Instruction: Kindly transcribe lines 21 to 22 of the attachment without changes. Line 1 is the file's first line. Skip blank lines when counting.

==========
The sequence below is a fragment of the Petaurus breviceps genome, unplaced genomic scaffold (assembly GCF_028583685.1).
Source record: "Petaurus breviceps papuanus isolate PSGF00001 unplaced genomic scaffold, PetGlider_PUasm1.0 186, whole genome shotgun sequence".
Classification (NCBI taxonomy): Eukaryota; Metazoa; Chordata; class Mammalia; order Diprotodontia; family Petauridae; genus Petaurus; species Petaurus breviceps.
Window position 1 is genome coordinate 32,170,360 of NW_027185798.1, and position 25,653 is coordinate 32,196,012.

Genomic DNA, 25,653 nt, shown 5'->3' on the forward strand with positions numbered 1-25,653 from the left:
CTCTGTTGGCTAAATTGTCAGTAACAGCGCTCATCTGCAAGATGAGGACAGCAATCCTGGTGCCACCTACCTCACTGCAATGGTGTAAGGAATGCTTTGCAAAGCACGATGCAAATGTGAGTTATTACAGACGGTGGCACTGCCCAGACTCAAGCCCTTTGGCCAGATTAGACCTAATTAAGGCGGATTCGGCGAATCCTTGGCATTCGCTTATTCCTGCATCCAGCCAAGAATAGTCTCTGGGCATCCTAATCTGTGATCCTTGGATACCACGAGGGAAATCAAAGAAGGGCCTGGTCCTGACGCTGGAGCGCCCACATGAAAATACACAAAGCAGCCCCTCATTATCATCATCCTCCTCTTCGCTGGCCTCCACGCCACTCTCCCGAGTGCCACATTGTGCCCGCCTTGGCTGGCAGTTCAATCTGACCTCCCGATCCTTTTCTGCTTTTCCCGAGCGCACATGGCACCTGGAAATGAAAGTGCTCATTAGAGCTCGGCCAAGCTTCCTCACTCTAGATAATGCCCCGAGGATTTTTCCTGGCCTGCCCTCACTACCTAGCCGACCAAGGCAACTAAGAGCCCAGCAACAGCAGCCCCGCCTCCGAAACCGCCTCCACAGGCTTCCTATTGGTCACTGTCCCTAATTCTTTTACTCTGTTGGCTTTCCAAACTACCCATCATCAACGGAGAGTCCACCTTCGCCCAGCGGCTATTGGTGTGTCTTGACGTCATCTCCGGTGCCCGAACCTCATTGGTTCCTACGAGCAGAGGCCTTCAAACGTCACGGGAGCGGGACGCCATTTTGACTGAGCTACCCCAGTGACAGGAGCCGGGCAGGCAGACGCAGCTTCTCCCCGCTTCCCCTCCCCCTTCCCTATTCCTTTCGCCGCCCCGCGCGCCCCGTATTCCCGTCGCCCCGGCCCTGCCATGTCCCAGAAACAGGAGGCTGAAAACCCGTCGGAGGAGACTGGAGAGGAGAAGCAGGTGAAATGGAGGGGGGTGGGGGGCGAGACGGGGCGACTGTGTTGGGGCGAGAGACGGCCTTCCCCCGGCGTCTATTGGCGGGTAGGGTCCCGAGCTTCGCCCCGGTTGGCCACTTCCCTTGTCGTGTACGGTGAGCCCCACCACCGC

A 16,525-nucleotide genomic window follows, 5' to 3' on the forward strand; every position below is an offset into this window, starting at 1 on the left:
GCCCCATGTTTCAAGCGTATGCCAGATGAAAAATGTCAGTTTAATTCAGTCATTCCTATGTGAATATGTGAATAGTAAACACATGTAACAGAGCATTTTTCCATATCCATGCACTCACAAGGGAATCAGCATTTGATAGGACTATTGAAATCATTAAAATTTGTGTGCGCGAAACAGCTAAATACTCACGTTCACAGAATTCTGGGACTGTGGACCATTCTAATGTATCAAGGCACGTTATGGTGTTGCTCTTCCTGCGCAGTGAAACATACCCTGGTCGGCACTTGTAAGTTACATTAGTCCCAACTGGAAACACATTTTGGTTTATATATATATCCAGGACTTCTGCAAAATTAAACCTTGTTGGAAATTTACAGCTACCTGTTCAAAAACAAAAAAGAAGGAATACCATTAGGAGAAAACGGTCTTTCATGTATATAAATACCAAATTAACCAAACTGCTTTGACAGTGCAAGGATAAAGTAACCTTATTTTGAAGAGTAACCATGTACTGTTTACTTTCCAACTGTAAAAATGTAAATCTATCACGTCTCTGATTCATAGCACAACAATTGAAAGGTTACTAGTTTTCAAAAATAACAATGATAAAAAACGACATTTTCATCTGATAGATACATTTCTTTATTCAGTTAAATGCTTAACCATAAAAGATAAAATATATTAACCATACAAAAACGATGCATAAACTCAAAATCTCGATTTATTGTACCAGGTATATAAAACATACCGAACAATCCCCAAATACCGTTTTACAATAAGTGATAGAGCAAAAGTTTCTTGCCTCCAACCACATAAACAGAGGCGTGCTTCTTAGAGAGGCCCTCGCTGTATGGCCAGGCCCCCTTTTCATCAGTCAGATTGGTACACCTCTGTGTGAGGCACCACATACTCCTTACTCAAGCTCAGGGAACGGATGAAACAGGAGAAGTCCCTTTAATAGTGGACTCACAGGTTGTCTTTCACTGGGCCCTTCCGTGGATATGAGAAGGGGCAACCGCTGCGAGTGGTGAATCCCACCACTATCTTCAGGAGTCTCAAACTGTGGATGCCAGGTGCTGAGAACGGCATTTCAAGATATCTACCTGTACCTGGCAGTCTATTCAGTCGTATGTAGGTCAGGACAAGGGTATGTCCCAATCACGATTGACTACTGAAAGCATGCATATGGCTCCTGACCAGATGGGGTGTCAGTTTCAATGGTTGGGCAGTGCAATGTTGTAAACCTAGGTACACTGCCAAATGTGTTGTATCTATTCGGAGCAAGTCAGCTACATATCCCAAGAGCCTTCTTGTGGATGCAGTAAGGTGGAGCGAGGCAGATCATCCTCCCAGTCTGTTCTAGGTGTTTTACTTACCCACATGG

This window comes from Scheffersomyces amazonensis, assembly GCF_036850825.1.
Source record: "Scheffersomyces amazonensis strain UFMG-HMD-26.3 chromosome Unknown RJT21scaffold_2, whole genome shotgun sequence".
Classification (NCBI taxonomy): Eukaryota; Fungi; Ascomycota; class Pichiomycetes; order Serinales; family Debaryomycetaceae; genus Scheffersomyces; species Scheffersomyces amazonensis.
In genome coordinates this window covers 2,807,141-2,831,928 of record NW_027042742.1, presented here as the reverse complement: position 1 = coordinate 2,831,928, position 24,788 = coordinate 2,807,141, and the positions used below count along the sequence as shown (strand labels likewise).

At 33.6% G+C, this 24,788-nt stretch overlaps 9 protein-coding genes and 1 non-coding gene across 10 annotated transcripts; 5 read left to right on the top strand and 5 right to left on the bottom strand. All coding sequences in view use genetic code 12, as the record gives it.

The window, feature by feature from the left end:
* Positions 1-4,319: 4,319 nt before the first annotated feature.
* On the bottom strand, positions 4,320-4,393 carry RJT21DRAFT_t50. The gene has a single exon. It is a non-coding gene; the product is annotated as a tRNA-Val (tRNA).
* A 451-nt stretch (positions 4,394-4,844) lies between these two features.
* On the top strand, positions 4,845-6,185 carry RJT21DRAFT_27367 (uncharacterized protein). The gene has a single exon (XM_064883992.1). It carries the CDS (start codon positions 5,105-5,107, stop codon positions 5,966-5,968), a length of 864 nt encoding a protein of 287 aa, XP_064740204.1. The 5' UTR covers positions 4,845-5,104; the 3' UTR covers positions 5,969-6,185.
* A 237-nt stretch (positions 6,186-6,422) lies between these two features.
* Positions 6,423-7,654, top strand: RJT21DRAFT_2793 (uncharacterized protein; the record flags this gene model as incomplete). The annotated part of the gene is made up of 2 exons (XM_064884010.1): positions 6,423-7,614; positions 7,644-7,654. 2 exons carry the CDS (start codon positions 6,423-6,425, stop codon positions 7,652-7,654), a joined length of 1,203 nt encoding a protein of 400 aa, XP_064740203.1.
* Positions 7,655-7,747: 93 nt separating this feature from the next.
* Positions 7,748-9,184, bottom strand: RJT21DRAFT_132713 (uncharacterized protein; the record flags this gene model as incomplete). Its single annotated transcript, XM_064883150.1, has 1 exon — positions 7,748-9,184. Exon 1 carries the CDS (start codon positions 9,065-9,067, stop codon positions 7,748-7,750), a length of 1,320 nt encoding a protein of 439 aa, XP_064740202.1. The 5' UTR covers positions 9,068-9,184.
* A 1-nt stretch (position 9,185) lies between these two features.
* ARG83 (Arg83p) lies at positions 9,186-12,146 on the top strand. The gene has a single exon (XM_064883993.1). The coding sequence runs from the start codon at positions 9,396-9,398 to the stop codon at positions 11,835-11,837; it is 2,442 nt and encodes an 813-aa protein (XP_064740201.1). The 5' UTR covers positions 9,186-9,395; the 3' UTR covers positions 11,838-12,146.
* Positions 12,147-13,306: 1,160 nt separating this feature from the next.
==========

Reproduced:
* Positions 7,655-7,747: 93 nt separating this feature from the next.
* Positions 7,748-9,184, bottom strand: RJT21DRAFT_132713 (uncharacterized protein; the record flags this gene model as incomplete). Its single annotated transcript, XM_064883150.1, has 1 exon — positions 7,748-9,184. Exon 1 carries the CDS (start codon positions 9,065-9,067, stop codon positions 7,748-7,750), a length of 1,320 nt encoding a protein of 439 aa, XP_064740202.1. The 5' UTR covers positions 9,068-9,184.